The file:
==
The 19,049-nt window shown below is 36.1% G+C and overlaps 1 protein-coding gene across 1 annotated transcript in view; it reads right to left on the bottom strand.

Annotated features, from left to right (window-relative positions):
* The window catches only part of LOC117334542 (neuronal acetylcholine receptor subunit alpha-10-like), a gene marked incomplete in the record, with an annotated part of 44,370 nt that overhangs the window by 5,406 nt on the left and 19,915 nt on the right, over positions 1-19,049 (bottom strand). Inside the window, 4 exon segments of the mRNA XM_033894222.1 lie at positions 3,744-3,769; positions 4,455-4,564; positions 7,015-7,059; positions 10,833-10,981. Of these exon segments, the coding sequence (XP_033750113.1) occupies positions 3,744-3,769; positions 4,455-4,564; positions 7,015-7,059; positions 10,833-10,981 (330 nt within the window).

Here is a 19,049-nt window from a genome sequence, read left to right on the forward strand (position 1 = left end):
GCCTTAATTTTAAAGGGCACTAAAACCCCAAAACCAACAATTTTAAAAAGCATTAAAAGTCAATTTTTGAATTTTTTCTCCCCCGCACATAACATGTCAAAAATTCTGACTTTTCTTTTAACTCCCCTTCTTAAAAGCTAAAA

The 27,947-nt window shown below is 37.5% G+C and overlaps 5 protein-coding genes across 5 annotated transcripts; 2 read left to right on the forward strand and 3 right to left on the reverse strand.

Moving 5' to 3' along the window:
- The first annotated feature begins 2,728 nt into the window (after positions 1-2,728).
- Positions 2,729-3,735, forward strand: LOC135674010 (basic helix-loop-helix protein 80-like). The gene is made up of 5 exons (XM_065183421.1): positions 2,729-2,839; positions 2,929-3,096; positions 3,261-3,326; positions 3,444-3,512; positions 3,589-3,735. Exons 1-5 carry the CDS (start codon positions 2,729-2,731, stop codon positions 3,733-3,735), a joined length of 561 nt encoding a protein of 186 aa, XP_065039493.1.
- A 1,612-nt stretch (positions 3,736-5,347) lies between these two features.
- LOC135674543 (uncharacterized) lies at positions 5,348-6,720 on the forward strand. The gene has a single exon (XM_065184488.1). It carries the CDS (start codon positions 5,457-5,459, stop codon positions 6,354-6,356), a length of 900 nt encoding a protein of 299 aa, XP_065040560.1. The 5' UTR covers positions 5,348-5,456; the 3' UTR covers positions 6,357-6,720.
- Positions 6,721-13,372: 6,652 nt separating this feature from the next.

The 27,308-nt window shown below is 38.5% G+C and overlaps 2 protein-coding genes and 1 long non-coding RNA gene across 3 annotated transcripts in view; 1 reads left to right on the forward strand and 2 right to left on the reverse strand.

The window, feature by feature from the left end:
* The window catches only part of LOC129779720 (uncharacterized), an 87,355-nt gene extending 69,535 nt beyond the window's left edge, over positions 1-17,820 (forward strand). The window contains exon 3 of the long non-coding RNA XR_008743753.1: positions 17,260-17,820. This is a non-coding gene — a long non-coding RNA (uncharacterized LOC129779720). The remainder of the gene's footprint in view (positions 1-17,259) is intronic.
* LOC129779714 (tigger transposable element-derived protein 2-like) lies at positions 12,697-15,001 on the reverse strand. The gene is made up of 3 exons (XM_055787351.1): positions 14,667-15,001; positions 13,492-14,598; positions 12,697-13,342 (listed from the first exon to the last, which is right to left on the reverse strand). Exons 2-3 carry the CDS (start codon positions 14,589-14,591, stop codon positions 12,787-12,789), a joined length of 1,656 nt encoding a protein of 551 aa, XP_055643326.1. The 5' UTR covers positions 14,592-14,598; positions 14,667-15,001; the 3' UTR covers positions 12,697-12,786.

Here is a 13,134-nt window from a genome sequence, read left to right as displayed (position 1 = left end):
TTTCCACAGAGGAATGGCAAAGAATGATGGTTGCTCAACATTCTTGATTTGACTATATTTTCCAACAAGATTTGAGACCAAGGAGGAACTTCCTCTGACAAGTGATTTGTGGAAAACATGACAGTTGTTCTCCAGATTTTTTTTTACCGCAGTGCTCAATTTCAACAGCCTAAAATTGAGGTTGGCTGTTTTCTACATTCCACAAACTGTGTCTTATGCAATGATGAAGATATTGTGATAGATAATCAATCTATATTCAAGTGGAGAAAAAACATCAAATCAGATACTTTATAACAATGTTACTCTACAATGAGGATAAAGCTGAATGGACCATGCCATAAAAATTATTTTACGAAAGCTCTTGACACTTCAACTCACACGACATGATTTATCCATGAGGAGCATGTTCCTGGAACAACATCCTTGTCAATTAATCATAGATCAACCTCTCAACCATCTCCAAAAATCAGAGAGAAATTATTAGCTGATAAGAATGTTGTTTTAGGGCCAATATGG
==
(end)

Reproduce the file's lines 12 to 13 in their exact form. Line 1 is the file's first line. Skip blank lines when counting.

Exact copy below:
- Positions 6,721-13,372: 6,652 nt separating this feature from the next.

The 27,308-nt window shown below is 38.5% G+C and overlaps 2 protein-coding genes and 1 long non-coding RNA gene across 3 annotated transcripts in view; 1 reads left to right on the forward strand and 2 right to left on the reverse strand.